CCS and Power Systems
Carbon Storage - Monitoring, Verification, Accounting, and Assessment
Development and Deployment of a Compact Eye-Safe Scanning Differential Absorption Lidar (DIAL) for Spatial Mapping of Carbon Dioxide for Monitoring/Verification/Accounting at Geologic Carbon Sequestration Sites
Performer: Montana State University
Project No: FE0001156
Phase 1: The CO2 DIAL was built using off-the-shelf tele-communications components, and the software essential to its operation was developed by MSU’s Applied Optics and Optical Sensing Research Group.
Phase 2: During testing in the laboratory and at the ZERT outdoor controlled-CO2 release site in Bozeman, MT, the DIAL instrument has consistently measured atmospheric CO2 concentrations that are comparable to literature values (average ~360 ppm) over a working range of approximately 3 kilometers (km). Measurements made remotely by the DIAL instrument at ~ 1.25 km from the ZERT site compared favorably with those made by a commercial CO2 sensor placed directly on the site (Figure 2). After completion of the ZERT site testing, increased emphasis has been placed on improving the instrument’s signal-to-noise performance and field-ruggedness, and exploring commercialization opportunities with the private sector.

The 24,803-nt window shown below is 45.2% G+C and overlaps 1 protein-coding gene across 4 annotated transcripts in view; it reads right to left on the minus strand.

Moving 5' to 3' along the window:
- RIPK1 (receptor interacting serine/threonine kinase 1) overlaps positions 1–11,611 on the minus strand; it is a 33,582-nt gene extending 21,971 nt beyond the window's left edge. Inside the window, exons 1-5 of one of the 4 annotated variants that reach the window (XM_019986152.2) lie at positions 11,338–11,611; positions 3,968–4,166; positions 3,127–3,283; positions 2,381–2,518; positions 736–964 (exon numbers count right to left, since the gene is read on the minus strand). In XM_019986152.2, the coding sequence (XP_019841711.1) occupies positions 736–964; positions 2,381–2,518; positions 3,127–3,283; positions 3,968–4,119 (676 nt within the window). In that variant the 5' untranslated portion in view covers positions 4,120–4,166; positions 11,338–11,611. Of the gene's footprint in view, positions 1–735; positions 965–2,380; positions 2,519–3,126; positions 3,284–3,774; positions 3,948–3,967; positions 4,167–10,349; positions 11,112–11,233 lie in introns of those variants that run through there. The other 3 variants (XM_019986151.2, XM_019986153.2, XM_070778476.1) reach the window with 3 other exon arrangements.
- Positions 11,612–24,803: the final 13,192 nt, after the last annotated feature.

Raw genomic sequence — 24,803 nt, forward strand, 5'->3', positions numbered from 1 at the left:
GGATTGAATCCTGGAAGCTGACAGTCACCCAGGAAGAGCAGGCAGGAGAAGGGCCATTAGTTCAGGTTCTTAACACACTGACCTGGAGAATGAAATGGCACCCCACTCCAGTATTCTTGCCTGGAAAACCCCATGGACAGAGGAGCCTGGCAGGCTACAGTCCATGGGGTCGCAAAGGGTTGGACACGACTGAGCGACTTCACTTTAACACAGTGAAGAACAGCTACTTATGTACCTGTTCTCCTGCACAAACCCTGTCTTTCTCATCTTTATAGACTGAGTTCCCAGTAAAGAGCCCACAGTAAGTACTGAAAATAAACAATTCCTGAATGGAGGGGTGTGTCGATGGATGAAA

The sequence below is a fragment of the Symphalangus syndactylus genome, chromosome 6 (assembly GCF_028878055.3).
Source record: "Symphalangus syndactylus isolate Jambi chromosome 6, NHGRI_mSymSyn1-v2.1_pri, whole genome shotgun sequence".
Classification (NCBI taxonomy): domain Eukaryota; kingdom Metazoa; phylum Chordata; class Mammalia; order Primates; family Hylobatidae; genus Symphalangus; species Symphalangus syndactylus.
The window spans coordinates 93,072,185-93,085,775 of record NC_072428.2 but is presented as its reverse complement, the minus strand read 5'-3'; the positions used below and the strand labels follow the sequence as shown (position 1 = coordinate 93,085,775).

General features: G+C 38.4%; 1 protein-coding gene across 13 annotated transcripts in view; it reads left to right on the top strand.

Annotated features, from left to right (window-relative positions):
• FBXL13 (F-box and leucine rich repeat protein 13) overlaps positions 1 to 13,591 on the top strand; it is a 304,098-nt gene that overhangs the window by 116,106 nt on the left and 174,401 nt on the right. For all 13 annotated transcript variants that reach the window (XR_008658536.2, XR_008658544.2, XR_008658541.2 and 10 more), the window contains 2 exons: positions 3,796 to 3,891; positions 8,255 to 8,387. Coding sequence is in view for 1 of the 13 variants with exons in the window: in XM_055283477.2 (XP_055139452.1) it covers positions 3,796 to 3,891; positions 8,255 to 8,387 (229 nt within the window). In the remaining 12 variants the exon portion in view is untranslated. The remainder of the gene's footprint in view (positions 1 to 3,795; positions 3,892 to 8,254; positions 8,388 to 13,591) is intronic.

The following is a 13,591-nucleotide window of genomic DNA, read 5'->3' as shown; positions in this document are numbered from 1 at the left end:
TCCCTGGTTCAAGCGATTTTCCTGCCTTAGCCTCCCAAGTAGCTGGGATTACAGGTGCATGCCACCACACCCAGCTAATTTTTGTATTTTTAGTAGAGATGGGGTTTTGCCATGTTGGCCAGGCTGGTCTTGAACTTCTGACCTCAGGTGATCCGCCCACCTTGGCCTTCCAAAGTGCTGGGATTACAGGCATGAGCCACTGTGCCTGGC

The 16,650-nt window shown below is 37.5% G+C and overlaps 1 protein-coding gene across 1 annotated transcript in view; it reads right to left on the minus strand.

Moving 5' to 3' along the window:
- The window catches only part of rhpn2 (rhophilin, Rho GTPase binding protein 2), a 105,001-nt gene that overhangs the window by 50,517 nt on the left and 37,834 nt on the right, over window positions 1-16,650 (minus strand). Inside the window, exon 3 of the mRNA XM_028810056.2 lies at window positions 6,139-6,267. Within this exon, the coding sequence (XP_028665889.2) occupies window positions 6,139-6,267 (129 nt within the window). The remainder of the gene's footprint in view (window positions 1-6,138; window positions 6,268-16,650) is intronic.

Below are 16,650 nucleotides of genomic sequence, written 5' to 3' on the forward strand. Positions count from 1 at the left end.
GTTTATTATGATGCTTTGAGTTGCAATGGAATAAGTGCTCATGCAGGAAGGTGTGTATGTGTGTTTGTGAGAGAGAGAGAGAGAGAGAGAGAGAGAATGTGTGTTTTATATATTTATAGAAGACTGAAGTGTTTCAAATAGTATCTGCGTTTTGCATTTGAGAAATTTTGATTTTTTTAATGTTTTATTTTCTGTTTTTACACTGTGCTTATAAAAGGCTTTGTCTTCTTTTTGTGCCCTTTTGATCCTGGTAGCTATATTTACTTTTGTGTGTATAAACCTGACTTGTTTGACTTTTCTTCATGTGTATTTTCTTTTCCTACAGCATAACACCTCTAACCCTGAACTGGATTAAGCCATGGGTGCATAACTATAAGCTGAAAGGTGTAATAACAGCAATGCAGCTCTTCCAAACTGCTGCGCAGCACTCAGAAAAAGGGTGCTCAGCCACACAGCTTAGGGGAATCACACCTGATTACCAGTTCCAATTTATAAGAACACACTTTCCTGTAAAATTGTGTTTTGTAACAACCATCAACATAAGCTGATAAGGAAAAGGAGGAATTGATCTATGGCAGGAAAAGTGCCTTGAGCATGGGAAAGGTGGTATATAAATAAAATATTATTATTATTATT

Phase 3: The third phase of the project involves further deployment and testing of the DIAL instrument at the Kevin Dome site (Toole County, MT) where large-scale injection of CO2 (approximately 1 million metric tons) is planned under Phase III of the Big Sky Carbon Sequestration Partnership (project DE-FC26-05NT42587). The DIAL was deployed at the site between July 9th and August 7th, 2013. The instrument was located approximately 1 km from where a future CO2 production well will be drilled. CO2 concentrations were measured at distances from 1 to 2.5 km away from the instrument, and compared favorably to data collected with a commercial CO2 point sensor placed in the proximity of the DIAL instrument.